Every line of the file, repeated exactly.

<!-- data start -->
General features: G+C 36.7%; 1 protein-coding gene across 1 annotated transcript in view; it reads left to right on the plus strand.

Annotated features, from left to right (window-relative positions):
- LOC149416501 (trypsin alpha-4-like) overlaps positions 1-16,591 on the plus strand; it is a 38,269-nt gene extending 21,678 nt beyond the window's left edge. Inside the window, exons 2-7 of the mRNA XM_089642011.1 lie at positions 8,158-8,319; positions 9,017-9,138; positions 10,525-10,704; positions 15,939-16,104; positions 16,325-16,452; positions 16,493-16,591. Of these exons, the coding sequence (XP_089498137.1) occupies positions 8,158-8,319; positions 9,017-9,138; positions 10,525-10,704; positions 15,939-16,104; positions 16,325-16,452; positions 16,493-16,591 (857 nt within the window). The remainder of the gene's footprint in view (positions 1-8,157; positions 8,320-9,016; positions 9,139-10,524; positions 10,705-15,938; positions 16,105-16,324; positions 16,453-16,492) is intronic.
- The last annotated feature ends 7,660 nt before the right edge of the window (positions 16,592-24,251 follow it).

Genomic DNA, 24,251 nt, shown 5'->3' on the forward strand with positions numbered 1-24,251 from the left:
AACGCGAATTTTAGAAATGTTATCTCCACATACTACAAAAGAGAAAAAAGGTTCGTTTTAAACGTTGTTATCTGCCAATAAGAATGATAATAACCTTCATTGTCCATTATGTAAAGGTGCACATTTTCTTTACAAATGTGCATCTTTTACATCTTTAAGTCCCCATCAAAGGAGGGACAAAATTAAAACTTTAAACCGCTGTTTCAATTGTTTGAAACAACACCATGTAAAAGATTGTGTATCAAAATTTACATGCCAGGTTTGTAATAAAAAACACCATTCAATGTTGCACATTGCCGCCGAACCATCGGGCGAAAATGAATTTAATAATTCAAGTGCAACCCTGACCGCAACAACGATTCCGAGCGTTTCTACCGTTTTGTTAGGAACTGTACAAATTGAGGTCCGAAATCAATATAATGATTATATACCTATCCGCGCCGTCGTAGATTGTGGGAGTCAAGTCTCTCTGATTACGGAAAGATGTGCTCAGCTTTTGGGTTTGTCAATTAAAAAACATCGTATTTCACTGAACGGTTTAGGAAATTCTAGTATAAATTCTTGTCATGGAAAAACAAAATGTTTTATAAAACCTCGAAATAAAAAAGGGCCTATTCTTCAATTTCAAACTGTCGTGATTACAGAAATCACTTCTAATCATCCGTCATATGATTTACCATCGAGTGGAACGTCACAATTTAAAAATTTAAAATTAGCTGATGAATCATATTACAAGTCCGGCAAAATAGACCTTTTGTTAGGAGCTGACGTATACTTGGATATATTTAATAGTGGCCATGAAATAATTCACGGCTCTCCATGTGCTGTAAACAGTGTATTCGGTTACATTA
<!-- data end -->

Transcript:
General features: G+C 36.7%; 1 protein-coding gene across 1 annotated transcript in view; it reads left to right on the plus strand.

Annotated features, from left to right (window-relative positions):
- LOC149416501 (trypsin alpha-4-like) overlaps positions 1-16,591 on the plus strand; it is a 38,269-nt gene extending 21,678 nt beyond the window's left edge. Inside the window, exons 2-7 of the mRNA XM_089642011.1 lie at positions 8,158-8,319; positions 9,017-9,138; positions 10,525-10,704; positions 15,939-16,104; positions 16,325-16,452; positions 16,493-16,591. Of these exons, the coding sequence (XP_089498137.1) occupies positions 8,158-8,319; positions 9,017-9,138; positions 10,525-10,704; positions 15,939-16,104; positions 16,325-16,452; positions 16,493-16,591 (857 nt within the window). The remainder of the gene's footprint in view (positions 1-8,157; positions 8,320-9,016; positions 9,139-10,524; positions 10,705-15,938; positions 16,105-16,324; positions 16,453-16,492) is intronic.
- The last annotated feature ends 7,660 nt before the right edge of the window (positions 16,592-24,251 follow it).

Genomic DNA, 24,251 nt, shown 5'->3' on the forward strand with positions numbered 1-24,251 from the left:
AACGCGAATTTTAGAAATGTTATCTCCACATACTACAAAAGAGAAAAAAGGTTCGTTTTAAACGTTGTTATCTGCCAATAAGAATGATAATAACCTTCATTGTCCATTATGTAAAGGTGCACATTTTCTTTACAAATGTGCATCTTTTACATCTTTAAGTCCCCATCAAAGGAGGGACAAAATTAAAACTTTAAACCGCTGTTTCAATTGTTTGAAACAACACCATGTAAAAGATTGTGTATCAAAATTTACATGCCAGGTTTGTAATAAAAAACACCATTCAATGTTGCACATTGCCGCCGAACCATCGGGCGAAAATGAATTTAATAATTCAAGTGCAACCCTGACCGCAACAACGATTCCGAGCGTTTCTACCGTTTTGTTAGGAACTGTACAAATTGAGGTCCGAAATCAATATAATGATTATATACCTATCCGCGCCGTCGTAGATTGTGGGAGTCAAGTCTCTCTGATTACGGAAAGATGTGCTCAGCTTTTGGGTTTGTCAATTAAAAAACATCGTATTTCACTGAACGGTTTAGGAAATTCTAGTATAAATTCTTGTCATGGAAAAACAAAATGTTTTATAAAACCTCGAAATAAAAAAGGGCCTATTCTTCAATTTCAAACTGTCGTGATTACAGAAATCACTTCTAATCATCCGTCATATGATTTACCATCGAGTGGAACGTCACAATTTAAAAATTTAAAATTAGCTGATGAATCATATTACAAGTCCGGCAAAATAGACCTTTTGTTAGGAGCTGACGTATACTTGGATATATTTAATAGTGGCCATGAAATAATTCACGGCTCTCCATGTGCTGTAAACAGTGTATTCGGTTACATTA